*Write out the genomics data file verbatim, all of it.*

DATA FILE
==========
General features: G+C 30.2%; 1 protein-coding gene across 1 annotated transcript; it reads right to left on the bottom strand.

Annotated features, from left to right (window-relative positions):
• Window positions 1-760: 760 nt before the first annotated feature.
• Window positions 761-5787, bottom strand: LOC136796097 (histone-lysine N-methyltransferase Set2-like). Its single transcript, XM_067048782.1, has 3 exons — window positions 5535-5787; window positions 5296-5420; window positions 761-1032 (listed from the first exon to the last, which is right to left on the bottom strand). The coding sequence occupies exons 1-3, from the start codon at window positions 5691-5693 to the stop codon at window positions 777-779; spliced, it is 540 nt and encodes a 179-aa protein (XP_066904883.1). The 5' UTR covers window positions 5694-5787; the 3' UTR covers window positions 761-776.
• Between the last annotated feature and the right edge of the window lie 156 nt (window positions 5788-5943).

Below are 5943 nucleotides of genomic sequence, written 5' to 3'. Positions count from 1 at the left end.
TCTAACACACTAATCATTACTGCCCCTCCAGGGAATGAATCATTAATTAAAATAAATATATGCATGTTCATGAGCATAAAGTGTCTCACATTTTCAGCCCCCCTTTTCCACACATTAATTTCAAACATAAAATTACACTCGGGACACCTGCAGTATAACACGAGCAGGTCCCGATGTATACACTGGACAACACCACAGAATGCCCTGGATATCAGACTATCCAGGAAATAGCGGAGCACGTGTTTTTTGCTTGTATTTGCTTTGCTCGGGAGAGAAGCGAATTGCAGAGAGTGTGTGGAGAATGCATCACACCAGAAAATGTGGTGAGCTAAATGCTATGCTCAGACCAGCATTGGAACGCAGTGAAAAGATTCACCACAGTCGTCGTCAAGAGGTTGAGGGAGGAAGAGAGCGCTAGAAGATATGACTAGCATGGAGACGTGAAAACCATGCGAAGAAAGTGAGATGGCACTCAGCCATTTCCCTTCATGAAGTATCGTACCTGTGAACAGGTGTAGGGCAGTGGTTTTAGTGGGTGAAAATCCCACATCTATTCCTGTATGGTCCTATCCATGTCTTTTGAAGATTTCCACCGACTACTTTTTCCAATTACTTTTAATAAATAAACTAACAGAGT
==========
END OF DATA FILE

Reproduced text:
General features: G+C 30.2%; 1 protein-coding gene across 1 annotated transcript; it reads right to left on the bottom strand.

Annotated features, from left to right (window-relative positions):
• Window positions 1-760: 760 nt before the first annotated feature.
• Window positions 761-5787, bottom strand: LOC136796097 (histone-lysine N-methyltransferase Set2-like). Its single transcript, XM_067048782.1, has 3 exons — window positions 5535-5787; window positions 5296-5420; window positions 761-1032 (listed from the first exon to the last, which is right to left on the bottom strand). The coding sequence occupies exons 1-3, from the start codon at window positions 5691-5693 to the stop codon at window positions 777-779; spliced, it is 540 nt and encodes a 179-aa protein (XP_066904883.1). The 5' UTR covers window positions 5694-5787; the 3' UTR covers window positions 761-776.
• Between the last annotated feature and the right edge of the window lie 156 nt (window positions 5788-5943).

Below are 5943 nucleotides of genomic sequence, written 5' to 3'. Positions count from 1 at the left end.
TCTAACACACTAATCATTACTGCCCCTCCAGGGAATGAATCATTAATTAAAATAAATATATGCATGTTCATGAGCATAAAGTGTCTCACATTTTCAGCCCCCCTTTTCCACACATTAATTTCAAACATAAAATTACACTCGGGACACCTGCAGTATAACACGAGCAGGTCCCGATGTATACACTGGACAACACCACAGAATGCCCTGGATATCAGACTATCCAGGAAATAGCGGAGCACGTGTTTTTTGCTTGTATTTGCTTTGCTCGGGAGAGAAGCGAATTGCAGAGAGTGTGTGGAGAATGCATCACACCAGAAAATGTGGTGAGCTAAATGCTATGCTCAGACCAGCATTGGAACGCAGTGAAAAGATTCACCACAGTCGTCGTCAAGAGGTTGAGGGAGGAAGAGAGCGCTAGAAGATATGACTAGCATGGAGACGTGAAAACCATGCGAAGAAAGTGAGATGGCACTCAGCCATTTCCCTTCATGAAGTATCGTACCTGTGAACAGGTGTAGGGCAGTGGTTTTAGTGGGTGAAAATCCCACATCTATTCCTGTATGGTCCTATCCATGTCTTTTGAAGATTTCCACCGACTACTTTTTCCAATTACTTTTAATAAATAAACTAACAGAGT